History BORSIG Group
The long-standing yet chequered history of BORSIG is characterised by steelmaking, huge locomotives and fascinating steam engines. For a better understanding of our passion, know-how and aspirations today, we take a big step back to around 175 years ago.
In 1837, August Borsig, who was born in Breslau in 1804, established an iron foundry at the then gates of Berlin. The first successful casting on 22nd July marked the starting point of the company. Nobody anticipated what was to follow. What BORSIG produces is initially easy to understand: screws and railway chairs for the railway and steam engines.
The industrial revolution called for means of transportation and BORSIG built them.
The first steam locomotive
The first steam locomotive left the shop floor in Chausseestraße in 1841: the “Borsig 1”, three axles with a driving axle – a reproduction. It competed in the Chorin race against the hitherto dominant Anglo-Saxon competition – and won. The breakthrough had come and state orders were received. The standard rose. At the Berlin industrial exhibition in 1844, BORSIG presented the first locomotive developed in-house. “Beuth” was followed by 99 more in the next two years.
The locomotive becomes a mass product
Over 1,000 people worked for BORSIG at the end of the 40s in the 19th century and this later increased to around 6,000. BORSIG stood for social achievements and was developing at a high level. Albert Borsig, the son, took over at the helm in 1854. The company grew to become the second largest locomotive manufacturer in the world. Not mass produced: the domes of St Nicholas’ Church in Potsdam and the royal palace in Berlin.
As the century drew to a close, piston compressors, pumps and boilers, pipes and cooling devices were added to the product range. BORSIG was expanding – including in terms of space. The BORSIG works in Berlin-Tegel opened in 1898. Great Britain, the country where the steam locomotive was born, bought from BORSIG: steam locomotives.
In 1914, there was war
Missiles, gun barrels and torpedo tubes also left the production plants. After the end of the war, BORSIG experienced a boom – locomotives sent as reparations had to be replaced. In 1924, the BORSIG tower, the first high-rise building in the city, towered above Berlin and the name of the company was taken all over the world on its products. The company became a GmbH. Then came the rebound.
The locomotive business collapsed. In 1931, AEG became the new owner of BORSIG locomotive production. The Borsig family left the company. Borsig-Betriebs-Gesellschaft mbH remained as a receiving company, a hull, which would soon be nationalised.
Eventful years follow
After nationalisation, the company traded as A. Borsig Maschinenbau AG and later as Rheinmetall-Borsig AG. Conversion to war production – weapons, service obligations, forced labour. Almost complete destruction of the works in Tegel. Finally demolished in 1945 by the Red Army. Nonetheless: former BORSIG employees ventured a brave comeback with scrap parts and the company advanced to become a repair business for Berlin utilities. Occupation by the French military police followed: redundancies, shutdown and again the threat of demolition.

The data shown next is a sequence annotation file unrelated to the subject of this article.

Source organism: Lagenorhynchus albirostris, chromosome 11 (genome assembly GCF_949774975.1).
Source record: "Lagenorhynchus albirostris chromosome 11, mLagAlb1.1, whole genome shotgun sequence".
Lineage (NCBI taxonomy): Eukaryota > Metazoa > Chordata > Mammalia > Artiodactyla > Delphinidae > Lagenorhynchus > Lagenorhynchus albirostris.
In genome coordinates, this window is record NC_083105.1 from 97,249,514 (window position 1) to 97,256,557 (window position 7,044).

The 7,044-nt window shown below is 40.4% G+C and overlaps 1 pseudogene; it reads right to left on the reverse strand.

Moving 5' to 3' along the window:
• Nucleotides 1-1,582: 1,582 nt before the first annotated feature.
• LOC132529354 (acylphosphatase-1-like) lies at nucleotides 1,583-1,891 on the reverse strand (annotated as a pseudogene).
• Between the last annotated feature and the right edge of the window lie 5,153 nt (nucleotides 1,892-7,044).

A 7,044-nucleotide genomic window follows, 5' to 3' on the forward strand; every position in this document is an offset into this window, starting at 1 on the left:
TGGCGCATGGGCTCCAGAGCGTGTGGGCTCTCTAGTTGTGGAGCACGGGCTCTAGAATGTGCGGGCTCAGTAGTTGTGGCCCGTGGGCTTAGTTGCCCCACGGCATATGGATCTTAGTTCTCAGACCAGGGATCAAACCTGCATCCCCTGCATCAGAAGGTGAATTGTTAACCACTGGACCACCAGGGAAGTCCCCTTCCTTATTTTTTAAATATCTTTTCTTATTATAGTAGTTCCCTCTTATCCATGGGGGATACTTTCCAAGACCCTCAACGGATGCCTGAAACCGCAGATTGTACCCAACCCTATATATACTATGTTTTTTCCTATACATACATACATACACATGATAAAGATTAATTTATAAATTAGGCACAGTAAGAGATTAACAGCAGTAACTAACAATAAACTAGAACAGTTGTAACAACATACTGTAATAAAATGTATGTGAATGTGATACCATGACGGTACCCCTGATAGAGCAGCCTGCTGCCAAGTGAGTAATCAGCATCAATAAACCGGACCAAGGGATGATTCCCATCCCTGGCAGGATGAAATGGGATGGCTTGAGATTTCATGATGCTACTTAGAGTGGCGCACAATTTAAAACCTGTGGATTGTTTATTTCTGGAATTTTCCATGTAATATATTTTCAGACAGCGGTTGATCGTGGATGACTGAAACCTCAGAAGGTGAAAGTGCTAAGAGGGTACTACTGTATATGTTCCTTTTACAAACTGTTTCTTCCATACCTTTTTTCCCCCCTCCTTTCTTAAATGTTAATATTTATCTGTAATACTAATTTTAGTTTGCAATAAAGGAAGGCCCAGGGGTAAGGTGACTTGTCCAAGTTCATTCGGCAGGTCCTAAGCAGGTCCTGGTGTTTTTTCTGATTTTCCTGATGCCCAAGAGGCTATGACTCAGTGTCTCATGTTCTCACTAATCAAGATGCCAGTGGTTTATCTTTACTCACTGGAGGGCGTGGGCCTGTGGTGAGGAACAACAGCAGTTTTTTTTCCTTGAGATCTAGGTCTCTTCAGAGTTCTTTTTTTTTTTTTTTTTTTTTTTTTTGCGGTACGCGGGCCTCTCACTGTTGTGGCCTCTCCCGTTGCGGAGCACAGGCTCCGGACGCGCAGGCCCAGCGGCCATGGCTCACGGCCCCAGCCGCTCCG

1950: the new beginning
Nonetheless, the staff did not give up. In 1950, Borsig AG was re-established as a subsidiary of Rheinmetall AG. The product range included: steam generators, pressure vessels and machines, cooling and chemical plants and later turbo compressors and ball valves. Up to 6,000 staff supplied what industry needed. Borsig gained prominent significance for the Berlin economy.
In 1956, it was sold to Salzgitter AG and a good ten years later converted again into a GmbH.
Deutsche Babcock AG took over BORSIG in 1970 and BORSIG was again in private ownership. Some production areas were cut off and new ones were bought. Within the Babcock group, BORSIG found it increasingly difficult to go its own way.
2002: another new beginning
In 2002, the parent company became insolvent. BORSIG, which was profitable and had full order books, had to follow. Nonetheless, it continued. In the same year, BORSIG GmbH was re-established in Berlin-Tegel, although with fewer staff. Undiminished: self-confidence. After the takeover by its own management and capiton AG, BORSIG started to grow again. It expanded the membrane technology product portfolio, re-entered boiler and power plant technology, and bought the equally long-standing Zwickau engineering works with its piston compressor and fan business.
The present BORSIG group was created in 2006 and two years later taken over by the Malaysian KNM Group Berhad.
In 2009, BORSIG bought a Flensburg manufacturer of compressor valves. At the same time, BORSIG began positioning itself increasingly internationally and established two branches in Malaysia.
2012: A company anniversary that is not quite an everyday occurrence
175 years of BORSIG – few companies can look back on such a long and above all chequered history. Today, BORSIG is back where it started – right at the top and right at the front. We are the international market leaders in the field of pressure vessels and heat exchagners and we are at the cutting edge of technology. Tradition coupled with innovation strength – this is a formula that works now as it has in the past. Also, not least, over 600 members of staff today owe a debt to their history – in everything they do.
175 Years BORSIG
On the eve of the German industrial revolution, the 32-year-old August Borsig had been a foreman at the iron foundry of Franz Anton Egells for over ten years, but had had plans to go under into business under his own name for a long time. in 1836, Borsig invested his savings of 8.000 Prussian thalers and the money of two financiers in two plots of land in what wasthen the center of machine-building Berlin, the Chausseestraße.
Egellsstrasse 21, 13507 Berlin
Phone +49 (0) 30-4301 01
Fax +49 (0) 30-4301 2236